I might have bit off a little more than I can chew here. Without rancor, I can say this is one of the very worst tremendously expensive movies I’ve ever seen. I am excluding any “Fantastic Four” movies because that just wouldn’t be fair.
Fighting words, huh?
I don’t have the finger strength to type out everything that’s wrong with this movie. But that is the point, isn’t it? It’s not “Join the Chorus of People Who Loathe this Film.” I have to say something nice about it.
And I can.
But first, let’s look at the key problem. It’s not the heavy reliance on CGI, the terrible direction, the flat characters, the plot points that go nowhere, the inexplicable fight at the end, the lack of actual motives, etc., etc. etc.
Those were all, indeed, serious problems. But those are symptoms. They’re not the base of it all. Like superheroes and supervillains, a mistake this huge has an origin story. And the origin is with the DC/Warner Brothers executives.
DC/Warner obviously wants to tackle tough subjects, but they’re doing it with a director who has no sense of subtly and no sense of humor. This is not an accidental hiring.
Greg Silverman, the Warner Brothers executive who is in charge of the DC movies, said:
The filmmakers who are tackling these properties are making great movies about superheroes; they aren’t making superhero movies.
– Interview with “The Hollywood Reporter,” 6/3/2015
Here is what I think he is trying to say: we make movies about serious issues and that is the focus of the film. Superheroes are supplementary to the message we are sending. The most important thing is the heavy message in everything we shoot.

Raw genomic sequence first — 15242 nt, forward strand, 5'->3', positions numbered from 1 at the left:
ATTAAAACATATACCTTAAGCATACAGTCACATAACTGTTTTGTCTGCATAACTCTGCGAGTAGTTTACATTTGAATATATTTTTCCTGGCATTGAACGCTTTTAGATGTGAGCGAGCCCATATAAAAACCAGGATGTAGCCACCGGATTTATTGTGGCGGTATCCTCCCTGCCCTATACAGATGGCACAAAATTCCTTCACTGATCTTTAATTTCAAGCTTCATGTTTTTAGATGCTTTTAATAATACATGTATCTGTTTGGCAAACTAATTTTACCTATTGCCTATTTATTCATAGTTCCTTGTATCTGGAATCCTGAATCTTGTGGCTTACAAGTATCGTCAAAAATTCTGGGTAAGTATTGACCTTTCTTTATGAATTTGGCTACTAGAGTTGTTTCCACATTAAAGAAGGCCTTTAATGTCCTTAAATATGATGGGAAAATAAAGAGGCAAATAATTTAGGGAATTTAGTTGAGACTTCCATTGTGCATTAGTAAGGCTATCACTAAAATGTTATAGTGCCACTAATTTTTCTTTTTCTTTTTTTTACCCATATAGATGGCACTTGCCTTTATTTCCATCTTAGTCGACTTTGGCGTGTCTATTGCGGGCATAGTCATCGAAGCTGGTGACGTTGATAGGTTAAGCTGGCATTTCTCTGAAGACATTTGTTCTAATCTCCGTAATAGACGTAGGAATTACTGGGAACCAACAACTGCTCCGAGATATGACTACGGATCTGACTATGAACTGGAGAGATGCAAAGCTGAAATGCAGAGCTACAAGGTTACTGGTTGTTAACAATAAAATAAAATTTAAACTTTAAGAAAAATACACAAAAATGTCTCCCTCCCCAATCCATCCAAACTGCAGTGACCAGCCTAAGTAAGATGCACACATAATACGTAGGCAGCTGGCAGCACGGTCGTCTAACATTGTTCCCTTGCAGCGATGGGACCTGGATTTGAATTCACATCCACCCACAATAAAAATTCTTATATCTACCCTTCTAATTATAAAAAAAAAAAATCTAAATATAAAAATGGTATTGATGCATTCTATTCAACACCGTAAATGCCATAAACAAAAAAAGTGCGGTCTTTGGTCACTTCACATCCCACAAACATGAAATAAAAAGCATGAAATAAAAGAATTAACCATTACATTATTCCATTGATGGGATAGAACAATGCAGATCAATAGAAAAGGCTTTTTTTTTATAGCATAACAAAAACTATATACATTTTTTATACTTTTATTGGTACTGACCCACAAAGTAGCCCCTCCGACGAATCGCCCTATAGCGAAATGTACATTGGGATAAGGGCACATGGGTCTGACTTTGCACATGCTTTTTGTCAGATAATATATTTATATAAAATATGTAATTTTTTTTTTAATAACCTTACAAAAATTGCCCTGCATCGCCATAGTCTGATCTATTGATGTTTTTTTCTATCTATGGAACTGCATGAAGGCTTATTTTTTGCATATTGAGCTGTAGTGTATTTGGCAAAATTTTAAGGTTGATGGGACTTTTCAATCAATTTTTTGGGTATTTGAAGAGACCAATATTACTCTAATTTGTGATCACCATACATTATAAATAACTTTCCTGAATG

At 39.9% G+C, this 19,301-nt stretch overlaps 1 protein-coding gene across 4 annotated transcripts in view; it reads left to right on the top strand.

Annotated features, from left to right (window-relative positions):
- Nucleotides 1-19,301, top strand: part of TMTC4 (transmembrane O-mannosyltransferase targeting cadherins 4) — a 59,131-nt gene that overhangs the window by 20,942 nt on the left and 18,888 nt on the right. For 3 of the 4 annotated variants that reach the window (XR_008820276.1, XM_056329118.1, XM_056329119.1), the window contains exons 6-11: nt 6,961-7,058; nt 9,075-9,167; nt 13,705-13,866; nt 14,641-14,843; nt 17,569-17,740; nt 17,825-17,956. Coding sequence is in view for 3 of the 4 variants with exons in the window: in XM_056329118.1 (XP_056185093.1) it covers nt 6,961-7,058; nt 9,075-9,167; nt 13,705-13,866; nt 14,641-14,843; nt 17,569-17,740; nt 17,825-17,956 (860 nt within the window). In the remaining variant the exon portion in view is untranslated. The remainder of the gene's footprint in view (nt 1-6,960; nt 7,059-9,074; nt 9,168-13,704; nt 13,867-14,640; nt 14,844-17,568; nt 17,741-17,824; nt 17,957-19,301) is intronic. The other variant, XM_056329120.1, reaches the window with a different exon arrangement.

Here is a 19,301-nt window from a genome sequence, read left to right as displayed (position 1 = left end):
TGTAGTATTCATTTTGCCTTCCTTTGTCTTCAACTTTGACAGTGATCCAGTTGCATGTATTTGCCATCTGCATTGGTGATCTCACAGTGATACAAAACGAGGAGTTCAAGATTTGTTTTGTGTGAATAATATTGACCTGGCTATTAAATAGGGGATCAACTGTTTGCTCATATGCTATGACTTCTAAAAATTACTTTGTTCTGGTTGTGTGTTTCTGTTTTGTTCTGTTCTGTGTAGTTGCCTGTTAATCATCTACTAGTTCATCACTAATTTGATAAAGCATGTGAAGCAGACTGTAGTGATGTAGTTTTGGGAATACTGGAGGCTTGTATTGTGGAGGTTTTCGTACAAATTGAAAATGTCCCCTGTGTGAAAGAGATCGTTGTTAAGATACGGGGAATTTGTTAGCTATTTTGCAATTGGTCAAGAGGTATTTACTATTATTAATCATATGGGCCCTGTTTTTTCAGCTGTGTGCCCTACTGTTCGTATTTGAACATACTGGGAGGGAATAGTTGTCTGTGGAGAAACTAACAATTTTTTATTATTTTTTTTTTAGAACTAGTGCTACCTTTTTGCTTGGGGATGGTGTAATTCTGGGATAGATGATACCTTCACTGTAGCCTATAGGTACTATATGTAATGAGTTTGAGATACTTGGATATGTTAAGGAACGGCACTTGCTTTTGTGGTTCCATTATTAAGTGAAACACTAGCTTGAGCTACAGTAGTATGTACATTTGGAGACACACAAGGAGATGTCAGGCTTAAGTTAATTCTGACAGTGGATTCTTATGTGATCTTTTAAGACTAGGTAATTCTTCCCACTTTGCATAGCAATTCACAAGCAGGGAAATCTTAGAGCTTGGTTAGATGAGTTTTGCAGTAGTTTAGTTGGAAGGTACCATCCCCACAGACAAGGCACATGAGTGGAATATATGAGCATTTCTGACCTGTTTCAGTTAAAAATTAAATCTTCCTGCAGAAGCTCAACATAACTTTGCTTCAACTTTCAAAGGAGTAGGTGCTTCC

Here’s the problem: It is IMPOSSIBLE to make a Merchant Ivory-style prestige film starring a man who flies around in a unitard.
It doesn’t matter how muted you make the colors on the unitard. It is a costume-type stolen from “old-tyme” trapeze artists. There will always be an absurd angle to it, no matter how much you make the character go through an existential crisis.
Once one decides to ignore that fact and make a version of “Remains of the Day” with superheroes, it is going to fail.
So this movie was screwed before pre-production.
Okay, So When is the “Say Something Nice” Bit?
I’m getting to that. What hurts about “Batman V. Superman: This Title is Too Long” is the potential wasted. There were good things on the screen. And I am going to start with the most controversial one.
Eisenberg’s acting choice regarding Lex Luthor could have been the most fascinating part of the movie. Had he been in the hands of a director who could actually direct, he would have shined.
As it was, his performance stood out because it was utterly unlike the tone of the movie. It was discordant. It was almost like he was starring in a completely different movie; perhaps the movie he wished he was in.
Again, under a director who was capable of doing anything more than home movies, this discordance could have been played as the eccentric hallmark of the supervillain. Instead, it was wasted on the flat colors and characters surrounding him.
Villains, particularly supervillains, are supposed to be interesting. This character merely left more questions. Why was it that Lex Luthor went from garden-variety rich guy sociopath to insane babbler? Something must have happened. He switched from one to the other. Do we really have to wait for the director’s cut to get that explanation? Is there an explanation at all? Was Snyder, as usual, so distracted by shiny things that he forgot to include that?
Gah! Back into the negativity.
Let’s just say that as it was, Eisenberg was memorable in the movie. That’s good.
Now for another controversy.
There was a lot of worry about her, particularly about her appearance. She was, after all, a wafer-thin model portraying one of the strongest people on the planet. Her acting resume was light, and here she was asked to carry the role of one of the most iconic superheroes in the DC roster. How was THAT going to work out?